Pebble opened the door to find the kitchen wrecked and steaming, the pots and pans on the floor all shoved against the far wall. Sir Leslie lay in a great black heap, trailing wisps of smoke. As Pebble watched, that heap began to stir, and groan.

She found her feet and ran, out the now open doorway, over the slightly bent metal of the door, blown from its hinges, and still squirming a bit from the death-throes of the Wee One flattened beneath. She ran into the endless maze of corridors, and behind her, Sir Leslie’s cry of pain, humiliation, and ravenous fury made the very glass of the mirrors tremble.

It would be easy to say that Dent had abundant experience in not dying, but then, most likely so does anyone reading these words. (If not, please see a doctor immediately. Or perhaps a talent agent.)

Instead, it may be more accurate to state that Dent had become quite adept at not being killed when the opportunity presented itself.

And now, as the squirming, slicing lattice of black robot drones buckled away from the high dark walls of his prison cell, Dent saw a gap open in the writhing mass of sharp forms above him, and hauled himself up through it. The edges of the drones’ limbs — one could possibly call them Wee Ones, but these unaltered models lacked their mirrored faces — gashed at Dent’s arms and legs, raising thin lines of bright crimson royal blood. But he struggled onward, through a nightmare thicket of shadows, and finally popped through to the upper side of the tumbling wave. For a moment, his balance seemed like it might hold. But then his footing gave way, and he bounced roughly down the top of what was now an ever shallower slope of drones. The black bots crashed in a heap on the floor, individual members springing up in the air from the impact to clatter against the walls. Dent’s momentum flung him away from the chaos, hard against the black wall, and he lay there dizzy and bruised for a moment, the breath gone from him, ears full of angry scrabbling.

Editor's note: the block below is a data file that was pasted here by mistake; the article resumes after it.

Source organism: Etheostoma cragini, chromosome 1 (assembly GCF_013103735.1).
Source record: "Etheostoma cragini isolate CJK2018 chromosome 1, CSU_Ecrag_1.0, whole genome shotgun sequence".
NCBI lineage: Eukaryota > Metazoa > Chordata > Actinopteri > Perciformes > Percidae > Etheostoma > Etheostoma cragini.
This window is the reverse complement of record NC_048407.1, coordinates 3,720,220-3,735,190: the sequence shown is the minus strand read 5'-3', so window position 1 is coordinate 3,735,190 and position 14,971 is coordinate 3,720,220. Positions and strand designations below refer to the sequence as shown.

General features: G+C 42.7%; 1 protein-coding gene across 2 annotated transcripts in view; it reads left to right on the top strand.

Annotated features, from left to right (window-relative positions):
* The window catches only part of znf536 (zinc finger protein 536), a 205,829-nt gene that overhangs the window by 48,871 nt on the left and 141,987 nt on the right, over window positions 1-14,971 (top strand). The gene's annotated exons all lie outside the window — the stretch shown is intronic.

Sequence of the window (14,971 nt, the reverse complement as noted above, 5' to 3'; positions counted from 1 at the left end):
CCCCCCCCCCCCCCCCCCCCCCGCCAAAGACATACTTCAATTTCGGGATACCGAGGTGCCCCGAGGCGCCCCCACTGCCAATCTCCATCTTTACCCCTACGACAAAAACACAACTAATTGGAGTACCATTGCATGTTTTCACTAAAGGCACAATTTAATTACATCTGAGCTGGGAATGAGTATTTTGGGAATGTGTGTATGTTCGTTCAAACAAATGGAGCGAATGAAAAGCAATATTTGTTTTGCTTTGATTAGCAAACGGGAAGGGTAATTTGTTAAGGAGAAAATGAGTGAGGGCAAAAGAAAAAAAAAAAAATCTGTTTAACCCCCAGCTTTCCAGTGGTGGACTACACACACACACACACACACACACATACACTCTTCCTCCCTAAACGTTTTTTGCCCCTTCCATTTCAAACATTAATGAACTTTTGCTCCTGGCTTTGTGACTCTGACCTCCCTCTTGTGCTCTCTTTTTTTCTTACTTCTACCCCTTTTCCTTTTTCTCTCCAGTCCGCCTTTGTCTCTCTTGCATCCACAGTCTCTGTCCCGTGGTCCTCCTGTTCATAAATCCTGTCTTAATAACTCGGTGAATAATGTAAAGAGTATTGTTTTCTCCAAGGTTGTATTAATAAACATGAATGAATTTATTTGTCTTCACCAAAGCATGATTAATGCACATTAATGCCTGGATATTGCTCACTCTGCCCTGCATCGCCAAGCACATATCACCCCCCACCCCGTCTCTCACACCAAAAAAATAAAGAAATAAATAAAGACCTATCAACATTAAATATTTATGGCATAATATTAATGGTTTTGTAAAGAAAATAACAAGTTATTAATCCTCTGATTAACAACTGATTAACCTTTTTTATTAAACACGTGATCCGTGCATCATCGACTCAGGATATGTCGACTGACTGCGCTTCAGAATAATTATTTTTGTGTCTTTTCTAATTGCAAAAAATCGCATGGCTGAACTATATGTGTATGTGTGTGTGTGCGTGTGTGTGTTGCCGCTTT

The Wee Ones and the unaltered drones had tangled together in a pile in the middle of the cell, flailing for freedom with insectile limbs. The few that had managed to extricate themselves were scrambling around and butting heads in the artificial intelligence equivalent of a violent sneezing fit. Then Dent, unfortunately, sucked in a particularly loud gasp of air, and sat up. And suddenly the drones remembered which of the various moving entitites in the room did not technically belong there.

Mirrored faces, and appendages that could easily have been faces, all turned toward Dent in unison. The pile of robots began to chitter and scrape eagerly, individual members plucking themselves out of the mess and scrambling toward Dent. Insofar as any of the Wee Ones had minds, they had nothing good in them where Dent was concerned.

Dent, still dizzy and dazed, fumbled in the pouch of his Adventure Belt as a trio of Wee Ones converged upon him from over the top of the pile. His hand closed around the pink crystal vial and he threw it as hard as he could at the reflective face of the lead bot.